Six months after the Japanese attack on Pearl Harbor, President Franklin D. Roosevelt established the Office of Strategic Services to collect and analyze intelligence and conduct special operations. Its formal existence lasted just three years. But more than 70 years on, the U.S. organizations charged with these missions today remain indelibly influenced by the OSS and its remarkable chief.
Wild Bill Donovan’s admirers and critics still argue over his legacy, but on one point they agree: His World War II Office of Strategic Service (OSS) became the Petri dish for the spies who later ran the CIA as well as the special operators who conduct some of the most daring raids the world has ever seen.
Four CIA directors — Allen Dulles, Richard Helms, William Colby and William Casey — learned the craft of clandestine warfare as operatives for Donovan’s OSS. Indeed, the daring, the risk-taking, the unconventional thinking, and the élan and esprit de corps of the OSS permeated the new agency.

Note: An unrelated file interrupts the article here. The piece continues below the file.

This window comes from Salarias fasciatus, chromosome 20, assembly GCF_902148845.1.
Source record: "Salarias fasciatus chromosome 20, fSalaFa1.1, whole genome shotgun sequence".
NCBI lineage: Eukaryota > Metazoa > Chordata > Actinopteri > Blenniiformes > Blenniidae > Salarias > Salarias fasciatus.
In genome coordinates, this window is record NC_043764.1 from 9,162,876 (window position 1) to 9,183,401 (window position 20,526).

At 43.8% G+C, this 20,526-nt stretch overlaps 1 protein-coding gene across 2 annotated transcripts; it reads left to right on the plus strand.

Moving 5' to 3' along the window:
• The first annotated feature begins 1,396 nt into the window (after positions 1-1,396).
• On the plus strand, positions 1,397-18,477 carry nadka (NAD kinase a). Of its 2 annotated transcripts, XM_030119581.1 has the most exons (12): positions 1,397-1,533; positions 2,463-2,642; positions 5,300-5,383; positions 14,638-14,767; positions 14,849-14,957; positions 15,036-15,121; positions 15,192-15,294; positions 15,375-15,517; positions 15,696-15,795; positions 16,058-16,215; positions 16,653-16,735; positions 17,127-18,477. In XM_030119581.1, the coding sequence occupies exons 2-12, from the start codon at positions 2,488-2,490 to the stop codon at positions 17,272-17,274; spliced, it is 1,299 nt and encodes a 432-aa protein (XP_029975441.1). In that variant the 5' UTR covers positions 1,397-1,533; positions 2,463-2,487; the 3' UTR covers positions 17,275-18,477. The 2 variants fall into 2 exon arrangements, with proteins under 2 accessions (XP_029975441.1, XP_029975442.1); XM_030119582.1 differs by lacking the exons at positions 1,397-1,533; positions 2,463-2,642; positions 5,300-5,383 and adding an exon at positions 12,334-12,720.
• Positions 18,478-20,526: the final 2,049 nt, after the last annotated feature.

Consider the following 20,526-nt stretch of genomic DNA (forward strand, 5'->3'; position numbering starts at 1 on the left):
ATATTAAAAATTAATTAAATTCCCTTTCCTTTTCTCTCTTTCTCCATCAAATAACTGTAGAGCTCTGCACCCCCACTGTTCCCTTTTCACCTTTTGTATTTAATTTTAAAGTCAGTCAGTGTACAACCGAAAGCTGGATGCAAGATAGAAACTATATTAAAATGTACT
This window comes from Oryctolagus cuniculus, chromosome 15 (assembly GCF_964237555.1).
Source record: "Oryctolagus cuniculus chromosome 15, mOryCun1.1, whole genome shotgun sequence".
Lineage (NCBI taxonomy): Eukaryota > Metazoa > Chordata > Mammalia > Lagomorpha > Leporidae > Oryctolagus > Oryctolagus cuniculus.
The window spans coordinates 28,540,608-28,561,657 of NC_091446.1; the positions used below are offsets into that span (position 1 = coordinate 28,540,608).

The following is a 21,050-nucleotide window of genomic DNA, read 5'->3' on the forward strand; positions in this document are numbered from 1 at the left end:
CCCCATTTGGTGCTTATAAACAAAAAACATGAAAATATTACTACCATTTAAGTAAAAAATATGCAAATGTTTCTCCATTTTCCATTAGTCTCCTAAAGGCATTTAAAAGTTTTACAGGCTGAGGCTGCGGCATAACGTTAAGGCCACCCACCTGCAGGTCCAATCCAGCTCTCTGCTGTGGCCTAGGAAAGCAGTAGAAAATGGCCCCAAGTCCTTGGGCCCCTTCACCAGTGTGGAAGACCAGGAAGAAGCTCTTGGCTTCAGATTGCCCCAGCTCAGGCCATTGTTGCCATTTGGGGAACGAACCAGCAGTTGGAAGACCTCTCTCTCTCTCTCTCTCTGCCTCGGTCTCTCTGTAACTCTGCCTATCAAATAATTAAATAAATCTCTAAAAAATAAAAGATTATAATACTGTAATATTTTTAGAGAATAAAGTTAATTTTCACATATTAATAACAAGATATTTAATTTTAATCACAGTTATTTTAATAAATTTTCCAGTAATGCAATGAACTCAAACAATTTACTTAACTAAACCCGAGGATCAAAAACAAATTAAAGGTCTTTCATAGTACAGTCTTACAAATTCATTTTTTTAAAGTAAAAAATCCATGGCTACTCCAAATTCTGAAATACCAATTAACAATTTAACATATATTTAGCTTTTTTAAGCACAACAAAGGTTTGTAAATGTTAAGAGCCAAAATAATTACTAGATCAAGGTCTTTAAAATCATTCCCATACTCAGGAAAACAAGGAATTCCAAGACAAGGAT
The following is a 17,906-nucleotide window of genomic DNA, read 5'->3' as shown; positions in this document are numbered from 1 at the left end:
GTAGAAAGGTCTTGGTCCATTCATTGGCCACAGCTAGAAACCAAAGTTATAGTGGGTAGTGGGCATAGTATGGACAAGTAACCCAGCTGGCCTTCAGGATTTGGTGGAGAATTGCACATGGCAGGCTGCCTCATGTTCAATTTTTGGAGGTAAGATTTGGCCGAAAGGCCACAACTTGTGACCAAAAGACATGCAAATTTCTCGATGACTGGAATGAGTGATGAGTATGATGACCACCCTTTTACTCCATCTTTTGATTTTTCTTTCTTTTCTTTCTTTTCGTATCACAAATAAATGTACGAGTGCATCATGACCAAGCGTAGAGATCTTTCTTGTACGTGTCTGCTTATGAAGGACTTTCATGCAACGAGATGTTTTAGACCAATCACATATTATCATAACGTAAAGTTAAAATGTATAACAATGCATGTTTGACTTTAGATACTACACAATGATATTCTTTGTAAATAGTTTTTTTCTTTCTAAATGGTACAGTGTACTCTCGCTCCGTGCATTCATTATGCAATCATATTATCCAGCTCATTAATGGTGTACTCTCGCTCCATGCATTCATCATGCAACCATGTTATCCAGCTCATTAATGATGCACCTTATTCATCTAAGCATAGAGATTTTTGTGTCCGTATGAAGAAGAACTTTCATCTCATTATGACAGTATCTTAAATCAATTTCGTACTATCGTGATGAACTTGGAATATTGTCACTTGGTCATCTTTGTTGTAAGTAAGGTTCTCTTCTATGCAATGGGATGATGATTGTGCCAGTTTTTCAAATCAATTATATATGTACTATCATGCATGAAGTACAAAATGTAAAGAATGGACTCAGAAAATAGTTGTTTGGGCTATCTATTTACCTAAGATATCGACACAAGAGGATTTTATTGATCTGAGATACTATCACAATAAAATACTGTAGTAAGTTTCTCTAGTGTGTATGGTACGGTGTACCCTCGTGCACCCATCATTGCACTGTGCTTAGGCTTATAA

So would the OSS’s failings: the delusions that covert operations, like magic bullets, could produce spectacular results, or that legal or ethical corners could be cut for a higher cause. Dulles launched the calamitous operation to land CIA-trained, anti-Castro guerrillas at Cuba’s Bay of Pigs. Helms was convicted of lying to Congress about the CIA’s effort to oust President Salvador Allende in Chile. Colby would become a pariah among the agency’s old hands for releasing to Congress what became known as the “Family Jewels” report on CIA misdeeds during the 1950s, ‘60s, and early ‘70s. Casey would nearly bring down the CIA — and Ronald Reagan’s presidency — from the scheme to secretly supply Nicaragua’s Contras with money raked off from the sale of arms to Iran in exchange for American hostages in Beirut.
Read he Remainder at War on he Rocks